How to Find the Right Pair of Headphones

Headphone buying guide rotator

Buying the perfect pair of headphones—or at least one that fits your lifestyle—seems like it should be a real no brainer. That is, until you actually hit the store or go online to buy them. What used to be a simple pickup is now a head-scratching gauntlet of features and styles. To help you drill down through the hundreds of options you’ll find at your local electronics store (and the thousands available online), David Carnoy, executive editor at CNET suggests wrapping your head around these five standard features.

Headphone Form

Not all headphones fit every head. You need determine which styles work best on your dome. Some of the most common options are closed back (covers the entire ear), open back (doesn’t cover the entire ear), and ear buds. You’ll want to weigh the benefits and drawbacks of each form, and always try on a sample pair to determine what’s most comfortable for you, says Carnoy.

Closed Back (Covers the whole ear)
Pros: Louder, offer larger sound, and earcups seal in sound.
Con’s: Large size can be difficult to carry around, and sealed ear cups lock in heat, leading to sweaty ears.

Open Back (Does not cover the whole ear)
Pros: Keep your ears cool, let you hear what’s going on around you if you’re working in an office.
Con’s: They leak noise, so everyone around you can hear what you’re listening to.

Pros: Portable, can seal out noise, lightweight, generally more affordable.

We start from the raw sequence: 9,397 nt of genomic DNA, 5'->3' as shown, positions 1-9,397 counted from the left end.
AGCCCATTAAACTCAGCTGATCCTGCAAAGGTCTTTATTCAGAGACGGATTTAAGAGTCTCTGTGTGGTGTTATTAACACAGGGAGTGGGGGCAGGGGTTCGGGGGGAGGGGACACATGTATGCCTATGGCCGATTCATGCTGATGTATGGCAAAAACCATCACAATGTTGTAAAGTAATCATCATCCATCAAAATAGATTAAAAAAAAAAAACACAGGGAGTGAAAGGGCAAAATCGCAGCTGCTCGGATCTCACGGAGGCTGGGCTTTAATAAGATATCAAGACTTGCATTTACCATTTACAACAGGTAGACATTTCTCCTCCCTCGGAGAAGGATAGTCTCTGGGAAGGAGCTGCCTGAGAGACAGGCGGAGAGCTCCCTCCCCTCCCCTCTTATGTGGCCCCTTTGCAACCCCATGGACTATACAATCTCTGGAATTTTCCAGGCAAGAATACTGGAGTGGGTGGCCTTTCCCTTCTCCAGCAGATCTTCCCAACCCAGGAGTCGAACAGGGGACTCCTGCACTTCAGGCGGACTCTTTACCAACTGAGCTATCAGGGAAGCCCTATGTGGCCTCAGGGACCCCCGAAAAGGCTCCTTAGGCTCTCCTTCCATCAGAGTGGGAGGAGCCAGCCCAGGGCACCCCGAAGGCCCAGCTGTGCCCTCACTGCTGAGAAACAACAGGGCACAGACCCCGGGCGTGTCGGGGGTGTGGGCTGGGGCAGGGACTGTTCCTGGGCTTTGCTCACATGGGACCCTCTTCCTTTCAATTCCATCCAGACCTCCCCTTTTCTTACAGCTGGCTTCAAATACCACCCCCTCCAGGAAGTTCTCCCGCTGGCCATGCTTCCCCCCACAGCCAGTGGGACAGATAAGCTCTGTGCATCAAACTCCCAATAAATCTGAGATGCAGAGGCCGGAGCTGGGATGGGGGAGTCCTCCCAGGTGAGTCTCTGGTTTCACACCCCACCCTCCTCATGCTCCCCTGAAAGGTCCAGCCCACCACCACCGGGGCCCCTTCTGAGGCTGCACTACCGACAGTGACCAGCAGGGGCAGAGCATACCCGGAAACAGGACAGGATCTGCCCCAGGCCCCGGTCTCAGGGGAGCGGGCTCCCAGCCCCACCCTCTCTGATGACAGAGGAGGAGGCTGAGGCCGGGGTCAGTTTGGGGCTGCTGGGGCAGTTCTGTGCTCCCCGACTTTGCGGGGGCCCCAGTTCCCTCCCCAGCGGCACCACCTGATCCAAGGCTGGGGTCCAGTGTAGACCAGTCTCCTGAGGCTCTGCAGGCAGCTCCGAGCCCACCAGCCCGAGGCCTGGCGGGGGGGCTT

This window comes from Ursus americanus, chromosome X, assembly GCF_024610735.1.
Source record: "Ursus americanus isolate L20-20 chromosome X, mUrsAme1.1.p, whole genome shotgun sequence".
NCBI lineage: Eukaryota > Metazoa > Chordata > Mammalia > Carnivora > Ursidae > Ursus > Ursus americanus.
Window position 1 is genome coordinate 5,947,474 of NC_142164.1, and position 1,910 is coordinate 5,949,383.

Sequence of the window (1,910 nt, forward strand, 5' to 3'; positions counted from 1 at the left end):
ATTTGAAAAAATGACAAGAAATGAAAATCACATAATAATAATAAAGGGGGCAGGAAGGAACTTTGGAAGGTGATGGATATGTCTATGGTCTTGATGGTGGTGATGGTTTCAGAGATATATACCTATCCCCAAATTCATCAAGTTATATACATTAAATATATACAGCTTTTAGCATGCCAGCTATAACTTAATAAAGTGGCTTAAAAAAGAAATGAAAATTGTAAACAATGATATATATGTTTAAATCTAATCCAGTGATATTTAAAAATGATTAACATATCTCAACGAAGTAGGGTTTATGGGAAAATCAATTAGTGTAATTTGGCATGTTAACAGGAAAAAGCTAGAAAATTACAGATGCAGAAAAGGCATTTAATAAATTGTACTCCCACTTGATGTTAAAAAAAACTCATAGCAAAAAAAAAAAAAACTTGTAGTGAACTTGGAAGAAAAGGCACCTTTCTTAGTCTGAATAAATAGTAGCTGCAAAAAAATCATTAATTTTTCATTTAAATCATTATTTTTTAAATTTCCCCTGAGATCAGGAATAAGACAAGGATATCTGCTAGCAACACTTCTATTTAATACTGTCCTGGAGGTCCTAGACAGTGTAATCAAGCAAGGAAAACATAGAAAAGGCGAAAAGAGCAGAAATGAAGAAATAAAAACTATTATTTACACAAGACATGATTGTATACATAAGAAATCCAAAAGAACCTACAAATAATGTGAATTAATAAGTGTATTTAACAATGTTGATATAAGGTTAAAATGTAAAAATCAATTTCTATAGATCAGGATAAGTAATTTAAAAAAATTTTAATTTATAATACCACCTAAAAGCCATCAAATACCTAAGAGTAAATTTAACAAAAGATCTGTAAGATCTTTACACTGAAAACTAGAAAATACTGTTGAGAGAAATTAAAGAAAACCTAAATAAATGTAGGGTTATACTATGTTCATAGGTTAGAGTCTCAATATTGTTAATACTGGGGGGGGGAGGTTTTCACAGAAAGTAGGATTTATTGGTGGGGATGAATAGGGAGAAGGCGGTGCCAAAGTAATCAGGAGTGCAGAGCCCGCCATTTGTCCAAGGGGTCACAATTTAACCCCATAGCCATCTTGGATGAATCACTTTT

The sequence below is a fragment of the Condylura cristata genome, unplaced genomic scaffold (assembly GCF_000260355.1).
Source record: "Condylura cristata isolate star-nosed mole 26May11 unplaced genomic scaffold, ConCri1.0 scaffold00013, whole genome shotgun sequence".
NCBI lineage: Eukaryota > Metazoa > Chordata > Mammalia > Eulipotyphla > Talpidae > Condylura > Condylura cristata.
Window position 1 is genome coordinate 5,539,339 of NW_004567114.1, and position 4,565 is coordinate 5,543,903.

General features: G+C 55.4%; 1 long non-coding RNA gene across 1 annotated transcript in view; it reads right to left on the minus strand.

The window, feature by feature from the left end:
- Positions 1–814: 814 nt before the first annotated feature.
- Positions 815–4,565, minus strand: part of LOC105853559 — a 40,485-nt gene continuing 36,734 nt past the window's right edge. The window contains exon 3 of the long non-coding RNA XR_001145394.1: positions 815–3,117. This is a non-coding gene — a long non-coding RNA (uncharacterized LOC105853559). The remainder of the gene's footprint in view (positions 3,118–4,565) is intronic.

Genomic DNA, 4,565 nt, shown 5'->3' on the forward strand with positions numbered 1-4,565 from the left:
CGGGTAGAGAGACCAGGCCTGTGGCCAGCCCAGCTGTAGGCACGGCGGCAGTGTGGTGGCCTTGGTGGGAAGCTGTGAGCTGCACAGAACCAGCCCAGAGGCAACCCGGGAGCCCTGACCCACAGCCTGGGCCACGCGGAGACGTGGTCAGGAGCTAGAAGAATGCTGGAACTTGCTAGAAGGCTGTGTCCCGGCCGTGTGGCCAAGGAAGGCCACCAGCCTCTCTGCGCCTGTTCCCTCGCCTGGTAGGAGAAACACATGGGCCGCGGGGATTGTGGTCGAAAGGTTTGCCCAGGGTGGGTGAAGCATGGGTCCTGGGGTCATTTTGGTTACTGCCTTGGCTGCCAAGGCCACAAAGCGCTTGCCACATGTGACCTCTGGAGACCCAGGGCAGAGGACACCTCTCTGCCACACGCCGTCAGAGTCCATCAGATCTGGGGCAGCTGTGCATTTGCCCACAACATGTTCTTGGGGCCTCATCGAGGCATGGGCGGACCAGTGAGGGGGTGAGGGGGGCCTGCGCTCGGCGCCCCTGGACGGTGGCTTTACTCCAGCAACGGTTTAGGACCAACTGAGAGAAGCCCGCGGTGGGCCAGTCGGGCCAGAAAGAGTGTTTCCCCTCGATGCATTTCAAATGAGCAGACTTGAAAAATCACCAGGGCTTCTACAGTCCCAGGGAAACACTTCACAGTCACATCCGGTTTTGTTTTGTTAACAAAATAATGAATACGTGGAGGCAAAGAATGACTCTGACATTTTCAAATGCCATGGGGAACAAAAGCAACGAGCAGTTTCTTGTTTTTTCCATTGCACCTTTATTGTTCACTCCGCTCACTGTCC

Con’s: Sound quality may not be as high as other models, two wires means more tangling.


Headphones built with some metal are usually more durable, and if something feels like it’s cheaply built, it usually is. It’s best to handle the product you’re buying before you invest in it,  but if you’re dead set on purchasing online, Carnoy suggests combing through reviews on both Amazon and eBay, as well as websites like CNET. “You have to be careful because there is some counterfeiting with the more prevalent models,” Carnoy adds. If something looks too good to be true, it probably is. Make sure you’re buying from a reputable seller who has a history of satisfied customers.  

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“What I liken [headphones] to is a road bike,” says Carnoy. “You can get a perfectly good road bike for $1,200, but then if you buy a $3,000 road bike you’ll get that extra [oomph].” In audio terms, the numbers are a little lower—Carnoy says you can find a great pair of headphones for around $50, but you’ll notice a small difference between a $50 pair and a $500 pair. It’s imperative that you take the time to actually listen to what you’re purchasing, though. Once you’ve narrowed your choices down to three or four selections, buy them, try them out for a week, and then return the ones that don’t make the cut (make sure you check the store’s return policy). It’ll ensure that you get exactly what you’re looking for.


Bass heavy headphones are perfect for hip-hop, rap and techno music, while treble heavy versions compliment rock music, and mid-range is a good fit for vocals and acoustics. You also have to ensure what you’re wearing isn’t terribly uncomfortable. “With headphones, it’s always going to be about a balance of comfort and performance,” says Carnoy.


Select closed options offer noise-cancelling technology, which creates a sound wave that neutralizes a percentage of the ambient noise around you. “Some models will actually mention the [percentage of ambient noise they cancel],” says Carnoy. These models are great for long flights, or any type of commuting. If you’re in the office and on a computer for most of your day, opt for a wireless option so you can move around without being tethered to your computer. And if you’re looking to conduct business on the go, choose models with in-line microphones so you can answer phone calls with the push of a button.

Still stuck? Check out the 6 Best Headphones for Any Situation.

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